Many are aware that some medications don’t work well together. But what you eat and drink can also affect the way your medications work. A food-drug interaction can cause a side effect from a medication to get worse, better, or even cause new side effects. Before you take a medication for the first time, it is important to talk with your doctor or pharmacist to check for anything you should stay away from.
Grapefruit changes the way certain cells in your gut take in and move medication through your body. In fact, it can affect more than 50 drugs—making some less effective and others too strong. For example, some drugs, like statins used to lower cholesterol, are broken down by enzymes. Grapefruit juice can block the action of these enzymes, increasing the amount of drug in the body and may cause more side effects. Other drugs, like fexofenadine used to treat allergies, are moved by transporters into the body’s cells. Grapefruit juice can block the action of transporters, decreasing the amount of drug in the body, and may cause the drug to not work as well.
Dairy products such as milk, yogurt, and cheese can interfere with certain medications, including antibiotics, such as tetracycline, doxycycline, and ciprofloxacin. These antibiotics may bind to the calcium in milk, forming an insoluble substance in the stomach and upper small intestine that the body is unable to absorb. If you’re taking antibiotics, make sure to find out about the foods or beverages you should stay away from.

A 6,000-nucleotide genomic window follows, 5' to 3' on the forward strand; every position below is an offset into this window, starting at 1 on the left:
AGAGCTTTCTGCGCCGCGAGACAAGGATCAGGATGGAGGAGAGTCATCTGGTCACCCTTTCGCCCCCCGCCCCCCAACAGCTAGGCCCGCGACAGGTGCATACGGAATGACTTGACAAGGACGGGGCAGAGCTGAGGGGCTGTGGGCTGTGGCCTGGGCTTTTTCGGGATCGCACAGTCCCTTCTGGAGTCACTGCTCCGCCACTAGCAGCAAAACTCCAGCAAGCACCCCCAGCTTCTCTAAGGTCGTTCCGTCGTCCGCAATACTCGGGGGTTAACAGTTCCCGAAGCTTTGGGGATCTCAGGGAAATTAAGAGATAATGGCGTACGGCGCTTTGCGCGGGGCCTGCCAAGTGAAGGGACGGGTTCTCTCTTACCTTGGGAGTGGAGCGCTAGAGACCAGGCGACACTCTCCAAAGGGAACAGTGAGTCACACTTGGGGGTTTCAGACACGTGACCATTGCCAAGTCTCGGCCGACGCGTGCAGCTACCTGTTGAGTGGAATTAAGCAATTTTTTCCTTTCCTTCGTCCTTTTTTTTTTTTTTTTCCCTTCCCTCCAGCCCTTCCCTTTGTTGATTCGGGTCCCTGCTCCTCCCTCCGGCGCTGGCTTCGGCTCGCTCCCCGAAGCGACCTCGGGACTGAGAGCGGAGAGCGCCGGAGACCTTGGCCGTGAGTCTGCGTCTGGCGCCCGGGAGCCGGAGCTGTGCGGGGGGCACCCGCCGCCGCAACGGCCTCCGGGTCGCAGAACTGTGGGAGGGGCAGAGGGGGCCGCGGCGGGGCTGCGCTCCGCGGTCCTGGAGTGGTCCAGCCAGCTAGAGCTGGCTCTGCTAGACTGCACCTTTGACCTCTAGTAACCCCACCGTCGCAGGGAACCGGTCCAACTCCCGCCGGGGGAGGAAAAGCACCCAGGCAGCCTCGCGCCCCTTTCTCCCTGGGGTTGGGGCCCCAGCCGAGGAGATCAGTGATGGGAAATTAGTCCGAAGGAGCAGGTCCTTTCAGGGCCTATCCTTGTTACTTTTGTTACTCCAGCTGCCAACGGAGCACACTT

This would appear to be a fairly harmless snack food. However, for someone taking digoxin, used to treat congestive heart failure and abnormal heart rhythms, some forms of licorice may increase the risk for medication toxicity. Licorice may also reduce the effects of: blood pressure drugs; diuretic (urine-producing) drugs including hydrochlorothiazide and spironolactone; and cyclosporine, used to keep people who’ve had transplants from rejecting their new organs.
Dark chocolate, in particular, can weaken the effects of drugs meant to calm you down or make you sleep, like zolpidem tartrate. It also can boost the power of some stimulant drugs, like methylphenidate. If you take a MAO inhibitor, used to treat depression, it can make your blood pressure dangerously high.
If you take a drug used to treat and prevent blood clots, be aware of how much vitamin K you take in. It can make the medication less effective and put you at higher risk of a dangerous blood clot. Broccoli, Brussels sprouts, kale, parsley, and spinach are some of the most common foods high in vitamin K.
If you are taking any sort of medication, it’s recommended that you avoid alcohol, which can increase or decrease the effect of many drugs. Some interactions are more serious than others. For instance, when combined with alcohol, analgesics/antipyretics and nonsteroidal anti-inflammatory drugs (NSAIDs), used to relieve mild to moderate pain and lower fever, can cause liver damage and stomach bleeding. You should talk to your doctor about any alcohol you use or plan to use.
Coffee can keep some common medications from working properly. With some drugs, the interaction is caused by caffeine; with others, its coffee’s other compounds that have an effect. Coffee has shown to weaken antipsychotic drugs like lithium and clozapine, but boost the effects— and side effects—of other drugs. Those include aspirin, epinephrine (used to treat serious allergic reactions), and albuterol (taken by inhaler for breathing problems). It can also make it harder for your body to take in and use iron.
Ginseng can make you more likely to have internal bleeding if you take the blood thinners heparin or aspirin, as well as NSAIDs, like ibuprofen or naproxen. If you take MAO inhibitors, ginseng can cause headaches, sleep problems, hyperactivity, and nervousness. This herb can interfere with the bleeding effects of Coumadin.